Pregnancy and post natal massage
Becoming pregnant, pregnancy and beyond can be a wonderful, life changing time.
However, it can be mentally and physically challenging and the emotional concerns of an expectant mum should not be overlooked.
The body undergoes many changes; anatomical, physiological, biological and hormonal, to allow your body to adapt as the baby develops.
During the first trimester you and your body know there are changes happening. For some, feeling nauseous becomes apparent and the breasts become tender and enlarged.
Extreme fatigue can be experienced particularly during the first and third trimesters. Your ligaments start to relax and your muscles may tighten which can cause low back pain and sometimes nerve impingement resulting in sciatic pain symptoms.
Towards the end of the first trimester and during the second trimester, pressure can be experienced on the diaphragm and ribcage as the foetus grows causing breathlessness and heartburn.
The abdominal, low back and pelvic muscles become fatigued with the increased load they support, which can cause hip and back pain.
Some expectant mothers will experience the 'pregnancy glow' as hair gets thicker, skin becomes clearer, and nails stronger.
In the third trimester the baby continues to grow and the body undergoes further changes. 'Diastus recti', separation of the abdominal muscles, allows space for the maturing baby.
The ligaments of the pelvic bones relax preparing the pelvis for birth. Some may have swelling of the feet, legs and arms, known as oedema, due to the increased volume of fluid the body produces during pregnancy.
Not all of these symptoms will disappear after giving birth (the 'fourth trimester'). The body will continue to adjust and adapt to new changes such as breast feeding, lack of sleep, carrying the baby, which can put a strain on the muscles, ligaments and joints after pregnancy and some discomfort may be experienced such as upper back and neck ache.
The body can take several months before feeling 'normal' again. In one study, pregnant women who were massaged twice weekly for 5 weeks experienced less anxiety and less leg and back pain. They reported better sleep and improved moods, and their labours had fewer complications, including fewer premature births (Field et al. 1999).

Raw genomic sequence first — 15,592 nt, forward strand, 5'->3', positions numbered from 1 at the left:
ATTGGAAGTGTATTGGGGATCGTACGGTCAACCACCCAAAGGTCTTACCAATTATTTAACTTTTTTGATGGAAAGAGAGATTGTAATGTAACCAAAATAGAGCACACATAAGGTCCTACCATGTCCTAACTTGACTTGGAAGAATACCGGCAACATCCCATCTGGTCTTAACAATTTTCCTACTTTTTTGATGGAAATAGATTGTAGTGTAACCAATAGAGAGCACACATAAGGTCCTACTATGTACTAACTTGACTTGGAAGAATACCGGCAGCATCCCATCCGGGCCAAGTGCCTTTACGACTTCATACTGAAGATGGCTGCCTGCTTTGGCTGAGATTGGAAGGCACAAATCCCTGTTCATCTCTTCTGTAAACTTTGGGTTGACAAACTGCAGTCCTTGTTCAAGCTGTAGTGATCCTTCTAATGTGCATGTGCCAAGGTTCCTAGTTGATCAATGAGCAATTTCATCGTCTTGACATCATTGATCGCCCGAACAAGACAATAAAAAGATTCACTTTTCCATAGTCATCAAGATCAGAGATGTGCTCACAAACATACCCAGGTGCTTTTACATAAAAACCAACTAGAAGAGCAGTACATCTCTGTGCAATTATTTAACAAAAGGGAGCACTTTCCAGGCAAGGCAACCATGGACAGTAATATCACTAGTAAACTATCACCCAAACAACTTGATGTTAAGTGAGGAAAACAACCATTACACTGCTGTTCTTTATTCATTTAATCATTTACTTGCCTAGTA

Pregnancy massage is all about 'me time' for the woman, relaxation of body and mind and easing any muscular tension and pain.
Plenty of cushions, blankets and bolsters are provided for the client's comfort and privacy.
The massage is given in a side lying position and gives you time completely to yourself, resulting in steadier blood pressure, pulse and respiratory rates so blood flow to the uterus, placenta and foetus becomes more regular (Nichols and Humenick 2000) and you have time to unwind.
A fusion of body work techniques such as amma, fascial, musculoskeletal, acupressure (suitable for pregnancy), gentle stretching and self care are incorporated, tailored to your needs.
Regular massage during and after pregnancy can help:
- alleviate muscular tension, cramping, sciatic pain, reduce back pain
- improve circulation, reduce oedema (swelling)
- reduce stress and calm emotional states and responses to stressful stimuli
- improve quality of sleep, reduce fatigue, boost immune system functions,
- reduce headaches and heartburn
- prepare you mentally and physically for looking after your newborn.
For more information contact Mandy
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